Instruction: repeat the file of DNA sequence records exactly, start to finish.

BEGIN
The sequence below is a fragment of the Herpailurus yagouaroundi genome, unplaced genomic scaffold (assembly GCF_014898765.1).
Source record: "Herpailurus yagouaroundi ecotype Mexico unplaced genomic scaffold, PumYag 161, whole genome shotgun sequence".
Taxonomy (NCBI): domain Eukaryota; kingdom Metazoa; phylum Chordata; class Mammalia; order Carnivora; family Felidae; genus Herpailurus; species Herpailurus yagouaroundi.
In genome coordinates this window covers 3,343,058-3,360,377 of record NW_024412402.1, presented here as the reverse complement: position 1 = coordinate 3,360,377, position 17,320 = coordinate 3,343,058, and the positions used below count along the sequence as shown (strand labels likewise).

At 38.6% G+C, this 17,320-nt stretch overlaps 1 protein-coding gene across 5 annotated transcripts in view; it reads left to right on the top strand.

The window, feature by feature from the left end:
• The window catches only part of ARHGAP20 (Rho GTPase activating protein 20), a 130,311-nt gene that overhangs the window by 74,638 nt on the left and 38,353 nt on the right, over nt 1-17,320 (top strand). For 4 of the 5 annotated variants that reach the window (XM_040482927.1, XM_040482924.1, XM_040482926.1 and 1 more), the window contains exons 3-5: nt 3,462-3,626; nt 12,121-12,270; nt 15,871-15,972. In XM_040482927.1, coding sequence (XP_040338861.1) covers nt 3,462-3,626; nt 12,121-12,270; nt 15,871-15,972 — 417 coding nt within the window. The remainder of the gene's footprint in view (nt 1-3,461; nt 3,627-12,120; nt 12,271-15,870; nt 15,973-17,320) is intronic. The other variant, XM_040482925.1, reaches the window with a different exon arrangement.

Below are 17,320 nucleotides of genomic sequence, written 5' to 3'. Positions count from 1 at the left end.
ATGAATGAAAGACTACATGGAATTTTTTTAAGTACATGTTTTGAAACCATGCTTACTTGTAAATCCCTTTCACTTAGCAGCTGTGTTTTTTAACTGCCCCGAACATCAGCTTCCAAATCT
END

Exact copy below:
The sequence below is a fragment of the Herpailurus yagouaroundi genome, unplaced genomic scaffold (assembly GCF_014898765.1).
Source record: "Herpailurus yagouaroundi ecotype Mexico unplaced genomic scaffold, PumYag 161, whole genome shotgun sequence".
Taxonomy (NCBI): domain Eukaryota; kingdom Metazoa; phylum Chordata; class Mammalia; order Carnivora; family Felidae; genus Herpailurus; species Herpailurus yagouaroundi.
In genome coordinates this window covers 3,343,058-3,360,377 of record NW_024412402.1, presented here as the reverse complement: position 1 = coordinate 3,360,377, position 17,320 = coordinate 3,343,058, and the positions used below count along the sequence as shown (strand labels likewise).

At 38.6% G+C, this 17,320-nt stretch overlaps 1 protein-coding gene across 5 annotated transcripts in view; it reads left to right on the top strand.

The window, feature by feature from the left end:
• The window catches only part of ARHGAP20 (Rho GTPase activating protein 20), a 130,311-nt gene that overhangs the window by 74,638 nt on the left and 38,353 nt on the right, over nt 1-17,320 (top strand). For 4 of the 5 annotated variants that reach the window (XM_040482927.1, XM_040482924.1, XM_040482926.1 and 1 more), the window contains exons 3-5: nt 3,462-3,626; nt 12,121-12,270; nt 15,871-15,972. In XM_040482927.1, coding sequence (XP_040338861.1) covers nt 3,462-3,626; nt 12,121-12,270; nt 15,871-15,972 — 417 coding nt within the window. The remainder of the gene's footprint in view (nt 1-3,461; nt 3,627-12,120; nt 12,271-15,870; nt 15,973-17,320) is intronic. The other variant, XM_040482925.1, reaches the window with a different exon arrangement.

Below are 17,320 nucleotides of genomic sequence, written 5' to 3'. Positions count from 1 at the left end.
ATGAATGAAAGACTACATGGAATTTTTTTAAGTACATGTTTTGAAACCATGCTTACTTGTAAATCCCTTTCACTTAGCAGCTGTGTTTTTTAACTGCCCCGAACATCAGCTTCCAAATCT